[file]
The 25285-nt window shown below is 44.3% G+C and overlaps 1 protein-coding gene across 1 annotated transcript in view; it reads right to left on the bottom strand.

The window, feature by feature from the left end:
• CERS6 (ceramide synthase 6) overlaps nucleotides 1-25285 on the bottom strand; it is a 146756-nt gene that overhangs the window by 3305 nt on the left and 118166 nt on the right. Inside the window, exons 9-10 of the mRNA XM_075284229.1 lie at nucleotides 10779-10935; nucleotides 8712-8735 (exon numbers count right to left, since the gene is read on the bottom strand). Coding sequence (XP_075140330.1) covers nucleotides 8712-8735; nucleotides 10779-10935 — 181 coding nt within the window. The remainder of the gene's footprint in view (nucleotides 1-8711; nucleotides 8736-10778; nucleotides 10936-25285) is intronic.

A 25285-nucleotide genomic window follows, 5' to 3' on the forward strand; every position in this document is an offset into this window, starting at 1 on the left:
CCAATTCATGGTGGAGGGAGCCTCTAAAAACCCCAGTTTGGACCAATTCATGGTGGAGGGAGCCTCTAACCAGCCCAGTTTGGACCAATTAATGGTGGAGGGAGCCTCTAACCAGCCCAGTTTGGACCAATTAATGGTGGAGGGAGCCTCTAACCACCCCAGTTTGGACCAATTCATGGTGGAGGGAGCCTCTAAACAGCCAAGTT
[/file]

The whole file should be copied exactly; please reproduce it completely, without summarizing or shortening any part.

The 25285-nt window shown below is 44.3% G+C and overlaps 1 protein-coding gene across 1 annotated transcript in view; it reads right to left on the bottom strand.

The window, feature by feature from the left end:
• CERS6 (ceramide synthase 6) overlaps nucleotides 1-25285 on the bottom strand; it is a 146756-nt gene that overhangs the window by 3305 nt on the left and 118166 nt on the right. Inside the window, exons 9-10 of the mRNA XM_075284229.1 lie at nucleotides 10779-10935; nucleotides 8712-8735 (exon numbers count right to left, since the gene is read on the bottom strand). Coding sequence (XP_075140330.1) covers nucleotides 8712-8735; nucleotides 10779-10935 — 181 coding nt within the window. The remainder of the gene's footprint in view (nucleotides 1-8711; nucleotides 8736-10778; nucleotides 10936-25285) is intronic.

A 25285-nucleotide genomic window follows, 5' to 3' on the forward strand; every position in this document is an offset into this window, starting at 1 on the left:
CCAATTCATGGTGGAGGGAGCCTCTAAAAACCCCAGTTTGGACCAATTCATGGTGGAGGGAGCCTCTAACCAGCCCAGTTTGGACCAATTAATGGTGGAGGGAGCCTCTAACCAGCCCAGTTTGGACCAATTAATGGTGGAGGGAGCCTCTAACCACCCCAGTTTGGACCAATTCATGGTGGAGGGAGCCTCTAAACAGCCAAGTT